ISyE Seminar - Vineet Goyal
TITLE: On the Power of Affine Policies in Two-stage Adjustable Robust Optimization
Affine policies are widely used as a solution approach in dynamic optimization where computing an optimal adjustable solution is usually intractable. While the worst case
performance of affine policies can be significantly bad, the empirical performance is observed to be near-optimal for a large class of problem instances. For instance, in the two-stage dynamic robust optimization problem with linear covering constraints and uncertain right hand side, the worst-case approximation bound for affine policies is O(√m) that is also tight (see Bertsimas and Goyal ), whereas observed empirical performance is near-optimal. This work aims to address this stark-contrast between the worst-case and the empirical performance of affine policies.
We show that affine policies are provably a good approximation for the two-stage adjustable robust optimization problem with high probability on random instances
where the constraint coefficients are generated i.i.d. from a large class of distributions; thereby, providing a theoretical justification of the observed empirical performance. We also consider the performance of affine policies for an important class of uncertainty sets, namely the budget of uncertainty and intersection of budget of uncertainty sets. We show that surprisingly affine policies provide nearly the best possible approximation for this class of uncertainty sets that matches the hardness of approximation; further confirming the power of affine policies.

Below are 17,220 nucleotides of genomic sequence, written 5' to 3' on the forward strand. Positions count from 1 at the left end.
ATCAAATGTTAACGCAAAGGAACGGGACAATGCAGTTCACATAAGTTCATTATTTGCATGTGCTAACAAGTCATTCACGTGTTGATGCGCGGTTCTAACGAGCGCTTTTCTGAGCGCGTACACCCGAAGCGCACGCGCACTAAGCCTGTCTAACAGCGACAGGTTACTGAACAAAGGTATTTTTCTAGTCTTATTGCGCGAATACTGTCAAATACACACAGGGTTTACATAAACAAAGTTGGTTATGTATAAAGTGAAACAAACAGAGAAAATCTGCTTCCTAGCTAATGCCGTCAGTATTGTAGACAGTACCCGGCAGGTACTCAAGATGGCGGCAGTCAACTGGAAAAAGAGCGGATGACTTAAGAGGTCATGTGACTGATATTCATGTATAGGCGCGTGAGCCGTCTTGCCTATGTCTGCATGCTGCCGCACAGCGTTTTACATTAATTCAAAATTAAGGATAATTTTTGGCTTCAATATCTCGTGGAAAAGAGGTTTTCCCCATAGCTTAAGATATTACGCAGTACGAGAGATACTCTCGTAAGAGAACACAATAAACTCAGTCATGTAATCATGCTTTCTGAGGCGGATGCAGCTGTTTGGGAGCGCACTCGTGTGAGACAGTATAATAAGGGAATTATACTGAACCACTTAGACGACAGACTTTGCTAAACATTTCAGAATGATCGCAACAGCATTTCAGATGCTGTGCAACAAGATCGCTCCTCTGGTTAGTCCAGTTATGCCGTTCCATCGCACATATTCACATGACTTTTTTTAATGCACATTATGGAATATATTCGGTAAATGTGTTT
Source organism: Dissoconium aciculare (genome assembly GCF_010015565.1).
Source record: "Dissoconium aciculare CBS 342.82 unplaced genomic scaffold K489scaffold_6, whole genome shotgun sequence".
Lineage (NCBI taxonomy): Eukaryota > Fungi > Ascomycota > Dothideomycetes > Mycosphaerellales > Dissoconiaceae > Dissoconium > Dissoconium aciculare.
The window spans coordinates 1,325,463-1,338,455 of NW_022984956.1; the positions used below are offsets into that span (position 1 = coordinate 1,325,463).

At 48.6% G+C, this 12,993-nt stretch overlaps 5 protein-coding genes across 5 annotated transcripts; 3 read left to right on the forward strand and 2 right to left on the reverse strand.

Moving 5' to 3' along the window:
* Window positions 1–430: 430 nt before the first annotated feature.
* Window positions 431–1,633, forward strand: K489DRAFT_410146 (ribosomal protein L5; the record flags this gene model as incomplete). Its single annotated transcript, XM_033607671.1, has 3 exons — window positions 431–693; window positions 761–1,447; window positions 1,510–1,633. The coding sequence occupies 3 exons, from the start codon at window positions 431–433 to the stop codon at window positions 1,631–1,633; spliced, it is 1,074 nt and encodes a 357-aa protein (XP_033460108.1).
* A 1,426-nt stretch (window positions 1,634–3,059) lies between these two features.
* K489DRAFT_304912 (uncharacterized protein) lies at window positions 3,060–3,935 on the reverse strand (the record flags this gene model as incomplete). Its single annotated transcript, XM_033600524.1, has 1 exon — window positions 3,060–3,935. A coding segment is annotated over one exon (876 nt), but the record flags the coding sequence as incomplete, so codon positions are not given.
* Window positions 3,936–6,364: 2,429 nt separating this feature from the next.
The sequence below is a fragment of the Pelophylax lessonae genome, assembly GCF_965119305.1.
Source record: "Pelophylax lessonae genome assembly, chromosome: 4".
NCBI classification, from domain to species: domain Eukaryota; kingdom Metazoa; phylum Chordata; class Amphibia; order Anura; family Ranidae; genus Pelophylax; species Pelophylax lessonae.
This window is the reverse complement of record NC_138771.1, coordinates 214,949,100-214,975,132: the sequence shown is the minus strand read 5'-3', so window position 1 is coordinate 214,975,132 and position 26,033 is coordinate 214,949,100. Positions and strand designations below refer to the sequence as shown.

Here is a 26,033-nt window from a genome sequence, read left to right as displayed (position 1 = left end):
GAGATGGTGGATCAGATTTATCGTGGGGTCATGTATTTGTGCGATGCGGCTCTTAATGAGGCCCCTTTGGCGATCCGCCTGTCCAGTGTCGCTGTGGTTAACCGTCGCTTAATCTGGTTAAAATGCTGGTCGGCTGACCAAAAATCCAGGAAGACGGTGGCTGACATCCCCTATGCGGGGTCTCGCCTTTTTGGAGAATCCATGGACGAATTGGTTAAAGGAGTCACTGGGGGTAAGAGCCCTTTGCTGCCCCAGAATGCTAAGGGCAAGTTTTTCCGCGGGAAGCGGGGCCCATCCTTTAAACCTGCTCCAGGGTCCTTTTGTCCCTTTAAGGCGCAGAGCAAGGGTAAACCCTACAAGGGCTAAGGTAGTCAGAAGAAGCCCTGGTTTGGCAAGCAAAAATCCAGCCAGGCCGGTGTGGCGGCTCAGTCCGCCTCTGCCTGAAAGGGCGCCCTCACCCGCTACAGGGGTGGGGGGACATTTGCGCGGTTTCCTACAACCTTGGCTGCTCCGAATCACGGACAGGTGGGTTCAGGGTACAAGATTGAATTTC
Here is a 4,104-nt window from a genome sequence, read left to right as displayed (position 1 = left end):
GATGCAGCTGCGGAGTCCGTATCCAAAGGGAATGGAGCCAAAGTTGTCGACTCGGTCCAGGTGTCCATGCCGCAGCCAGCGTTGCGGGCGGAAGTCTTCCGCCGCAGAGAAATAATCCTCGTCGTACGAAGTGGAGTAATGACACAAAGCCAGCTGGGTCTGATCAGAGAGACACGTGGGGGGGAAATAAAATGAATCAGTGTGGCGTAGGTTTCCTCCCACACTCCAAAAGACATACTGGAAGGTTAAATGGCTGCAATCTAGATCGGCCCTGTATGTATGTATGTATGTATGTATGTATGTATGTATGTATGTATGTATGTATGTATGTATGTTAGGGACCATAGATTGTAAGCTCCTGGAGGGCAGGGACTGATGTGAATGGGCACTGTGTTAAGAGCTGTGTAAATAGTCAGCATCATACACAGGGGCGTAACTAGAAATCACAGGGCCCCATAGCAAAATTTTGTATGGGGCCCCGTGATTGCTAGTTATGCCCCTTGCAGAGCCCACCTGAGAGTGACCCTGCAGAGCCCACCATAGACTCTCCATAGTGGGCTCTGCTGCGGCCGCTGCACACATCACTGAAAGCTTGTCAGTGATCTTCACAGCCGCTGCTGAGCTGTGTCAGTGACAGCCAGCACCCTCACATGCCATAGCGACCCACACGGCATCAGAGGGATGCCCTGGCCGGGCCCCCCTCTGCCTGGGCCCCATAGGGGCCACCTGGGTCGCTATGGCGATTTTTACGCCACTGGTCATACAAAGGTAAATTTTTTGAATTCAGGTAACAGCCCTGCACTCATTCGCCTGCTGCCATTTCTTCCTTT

This talk is based is joint work with my student Omar El Housni.
BIO: Vineet Goyal is Associate Professor in the Industrial Engineering and Operations Research Department at Columbia University where he joined in 2010. He received his Bachelor's degree in Computer Science from Indian Institute of Technology, Delhi in 2003 and his Ph.D. in Algorithms, Combinatorics and Optimization (ACO) from Carnegie Mellon University in 2008. Before coming to Columbia, he spent two years as a Postdoctoral Associate at the Operations Research Center at MIT. He is interested in the design of efficient and robust data-driven algorithms for large scale dynamic optimization problems with applications in revenue management and smart grid problems. His research has been continually supported by grants from NSF and industry including NSF CAREER Award in 2014 and faculty research awards from Google, IBM and Adobe.